Why JavaScript and PHP rule the web

JavaScript and PHP are excellent languages. It took some time for me to really understand their power, and I hope to clarify my point of view in this post.

I believe that those languages shine and survive for being permissive and by adopting an Assumption Inversion Principle (AIP) — I’ve made up that name, you may suggest a better one in the comments. 🙂

What is AIP?

Raw JavaScript does not have any module definition structure, no statements as “import” or “include”. Symbols available for a piece of code written in JavaScript are pure assumptions. Those assumptions must be satisfied by other pieces of code, and not by itself. It is incredibly easy to change behaviours by loading new script files before the one to be changed by changing the link of its assumptions. This “change by adding” relates directly with the “O” in the SOLID principles.

Old PHP code goes the same way, your piece of code has some assumptions that some symbols are available and you simply use it. It is not the responsibility of your piece of code to link those symbols, you normally end up putting all of your script loading in something like a bootstrap system.

Import statements are bad, because they hardwire the symbols in your piece of code. Then if you need to change something, you actually need to get into the file and change it. In my opinion, “change by changing” is more prone to errors than “change by adding”. Also, “change by changing” does not scale as well as “change by adding”.

JavaScript and PHP code can also inspect its environment and adapt. So it’s possible to keep adding files that keep changing stuff depending on what has already changed or what is currently available for the script. This is pure gold in software development.

Think about WordPress plugins, you don’t need touch a single line of the core code, you just drop a new file and you can get a whole new experience out of your web site. Some plugins add features, other plugins only change behaviours. So, it either “add by adding” or “change by adding.” It’s a win-win situation, core code is hardly changed to add a feature, so you won’t get any bug from features you don’t care. For the features that you care, you get the plugins, drop them in and live with the bugs, if you happen to find a scary security bug, just disable the plugin.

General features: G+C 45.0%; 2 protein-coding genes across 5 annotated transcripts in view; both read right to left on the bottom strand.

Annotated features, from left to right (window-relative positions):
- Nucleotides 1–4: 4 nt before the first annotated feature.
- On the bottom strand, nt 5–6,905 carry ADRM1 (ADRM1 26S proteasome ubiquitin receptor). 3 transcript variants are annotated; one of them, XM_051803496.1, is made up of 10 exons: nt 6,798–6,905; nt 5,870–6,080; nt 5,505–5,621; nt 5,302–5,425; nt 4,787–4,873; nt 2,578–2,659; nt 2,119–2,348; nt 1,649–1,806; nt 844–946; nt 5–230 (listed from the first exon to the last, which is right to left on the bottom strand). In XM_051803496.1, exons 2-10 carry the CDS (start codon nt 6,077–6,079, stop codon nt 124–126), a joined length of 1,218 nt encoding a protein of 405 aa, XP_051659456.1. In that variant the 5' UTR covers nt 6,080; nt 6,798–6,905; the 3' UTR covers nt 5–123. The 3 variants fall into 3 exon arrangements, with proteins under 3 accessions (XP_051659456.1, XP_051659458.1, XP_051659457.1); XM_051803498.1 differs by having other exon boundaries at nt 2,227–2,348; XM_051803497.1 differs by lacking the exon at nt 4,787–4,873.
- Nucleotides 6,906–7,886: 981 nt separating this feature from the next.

I know a lot of people who criticize this way of developing and would prefer that WordPress be more object-oriented than it currently is. For what? Then we would need a plethora of new abstractions to achieve the same stuff. As code is a liability, the less code we need to achieve something, the better.

I love Haskell and its type system, it’s phenomenal. But it suffers from the same problem as other languages like Java and C# suffer. Modules are hard-wired with their dependencies and code can’t inspect its environment. I’m not saying that those languages are bad and should not be used. They surely has their own good use cases.

For a fast and distributed development effort as the web is, we simply can’t afford anything that is unforgiving or strict. The code needs to be open for changes from the outside (change by adding).

So, for the web, I don’t like new PHP code that uses modules and neither the usage of ES6. They may feel faster for developers starting out new products, but my bet is that in the long run they end up killing productivity and/or quality.

Think about it for the current project you are working on, how much could you change of it by only adding new files? What could you deliver by adding a new file: a whole new story, a feature, a bug fix or nothing?

All this permissive environment with all these code based on assumptions can turn into a real mess. That’s the reason those languages are hated by some developers, then those developers try to fix it by creating new stricter languages for the web, the end of the story is always the same: JavaScript/PHP triumphs over all. Why? Is it because of AIP?